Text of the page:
Private equity firms generally control 60-80% of a business. The other portion of the business is often owned by the business’ founder or the management team.
Although these businesses are often referred to as “private equity-owned” they could more accurately be thought of as “private equity-controlled.”
How are private equity funds structured? What are LPs? What are GPs?
Private equity firms raise funds of capital that invest in companies. The capital in the funds come from Limited Partners (LPs) and General Partners (GP).
About 90% of a fund’s capital comes from LPs. GPs provide around 10% of the fund’s capital.
Examples of LPs are insurance companies, trusts and endowments, pension funds, high net worth individuals, and banks. They are not involved in the fund day-to-day. It is simply an investment vehicle for their capital.
GPs are individuals who run the fund as their day job. Many GPs have histories as bankers, accountants, or portfolio managers. They source deals, manage transactions, and maintain communication with companies the fund has invested in.
The capital in the fund is used to invest in companies. When those companies are sold the profit is distributed between the LPs and GPs.
LPs generally receive 80% of the preferred return (if any). GPs get around 20% of the capital gains (if any). They also earn a management fee on the fund’s capital – 2% is standard.
How do private equity firms source deals?
Private equity firms find their deals through these sources:
- Investment banks / M&A intermediaries
- Referral sources (attorneys, accountants, etc.)
- Other private equity firms
- Management team sponsors
Private equity deal sourcing is very inefficient. They review a large number of deals but a very small percentage gets closed.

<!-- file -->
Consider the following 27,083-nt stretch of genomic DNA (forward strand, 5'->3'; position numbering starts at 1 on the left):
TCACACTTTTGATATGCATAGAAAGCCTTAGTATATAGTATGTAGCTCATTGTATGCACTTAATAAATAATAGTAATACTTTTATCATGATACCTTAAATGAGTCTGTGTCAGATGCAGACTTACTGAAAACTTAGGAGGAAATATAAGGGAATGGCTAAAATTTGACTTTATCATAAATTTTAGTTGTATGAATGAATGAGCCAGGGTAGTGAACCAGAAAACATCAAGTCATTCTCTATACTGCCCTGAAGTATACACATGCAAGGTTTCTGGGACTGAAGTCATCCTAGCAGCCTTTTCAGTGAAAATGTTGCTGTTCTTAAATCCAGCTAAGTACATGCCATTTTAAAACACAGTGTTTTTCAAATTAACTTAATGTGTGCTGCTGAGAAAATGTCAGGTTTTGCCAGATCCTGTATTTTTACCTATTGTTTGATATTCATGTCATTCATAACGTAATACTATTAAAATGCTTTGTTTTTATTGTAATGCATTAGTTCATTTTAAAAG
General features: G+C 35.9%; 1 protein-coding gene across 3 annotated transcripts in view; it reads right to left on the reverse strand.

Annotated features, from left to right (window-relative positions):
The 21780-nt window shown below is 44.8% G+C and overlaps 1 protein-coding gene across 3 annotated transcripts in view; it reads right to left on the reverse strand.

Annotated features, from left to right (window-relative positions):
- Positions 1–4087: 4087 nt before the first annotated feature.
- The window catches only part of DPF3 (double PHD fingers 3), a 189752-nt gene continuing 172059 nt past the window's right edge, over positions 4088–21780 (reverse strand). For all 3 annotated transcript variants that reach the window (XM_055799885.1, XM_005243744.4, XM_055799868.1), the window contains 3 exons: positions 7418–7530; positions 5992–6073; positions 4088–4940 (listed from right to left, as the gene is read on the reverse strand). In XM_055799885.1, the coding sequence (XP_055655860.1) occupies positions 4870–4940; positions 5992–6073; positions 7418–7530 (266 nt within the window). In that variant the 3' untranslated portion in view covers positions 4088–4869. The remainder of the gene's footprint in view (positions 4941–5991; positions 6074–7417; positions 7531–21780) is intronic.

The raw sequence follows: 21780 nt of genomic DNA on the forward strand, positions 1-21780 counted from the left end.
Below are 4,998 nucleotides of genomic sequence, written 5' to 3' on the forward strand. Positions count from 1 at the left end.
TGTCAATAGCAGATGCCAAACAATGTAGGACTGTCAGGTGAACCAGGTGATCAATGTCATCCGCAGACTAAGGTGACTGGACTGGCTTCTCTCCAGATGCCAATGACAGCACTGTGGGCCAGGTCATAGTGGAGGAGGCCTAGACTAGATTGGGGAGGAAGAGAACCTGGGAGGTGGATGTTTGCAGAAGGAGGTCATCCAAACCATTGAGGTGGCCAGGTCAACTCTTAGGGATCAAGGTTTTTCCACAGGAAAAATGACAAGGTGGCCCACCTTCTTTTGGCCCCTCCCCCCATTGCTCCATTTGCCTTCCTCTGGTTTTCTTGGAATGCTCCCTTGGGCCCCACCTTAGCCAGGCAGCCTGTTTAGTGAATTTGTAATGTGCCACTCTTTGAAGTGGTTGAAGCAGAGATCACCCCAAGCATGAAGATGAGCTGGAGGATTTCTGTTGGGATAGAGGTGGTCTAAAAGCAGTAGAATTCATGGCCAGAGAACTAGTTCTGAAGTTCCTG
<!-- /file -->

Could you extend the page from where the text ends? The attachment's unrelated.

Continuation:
What is the life cycle of a private equity fund? What is the life cycle of a private equity investment?
Most private equity firms have multiple funds of capital.
Each fund follows a timeline similar to this:
The first couple years is spent raising the capital that will create the fund. As fundraising wraps up, GPs work with their deal sources to find companies they are interested in investing in. After closing those transactions, they will manage and grow the companies in their portfolio. When the GP sees that an exit can produce a rate of return that would meet or exceed the LPs expectations, they will sell the business.
Many funds have a 10-year life cycle. Although, that has been changing in recent years with some funds choosing life cycles closer to 15 or 20 years.
Most private equity firms have multiple funds. These funds run on different timelines. A private equity firm can be raising money for one fund while exiting a business to make a return on a different fund – as can be seen in the chart below.
Just as each fund has a general life cycle, private equity firms follow a general cycle for each company they invest in.
After firms invest in a company, they will operate it to create value, mange risk and position for an exit. When the company has grown to a point where the fund will make a satisfactory rate of return on the sale, the firm will sell their stake in the business.
|What is a“Buy & Hold” strategy?Some private equity firms will state that they have a “buy & hold” strategy. This means that the firms do not purchase businesses with a specific exit timeline in mind – they will own the business for an undetermined amount of time.|
What kinds of businesses do private equity firms invest in?
Many private equity firms have specific industries, geographic areas, or revenue ranges that are important considerations when looking at a business to invest in.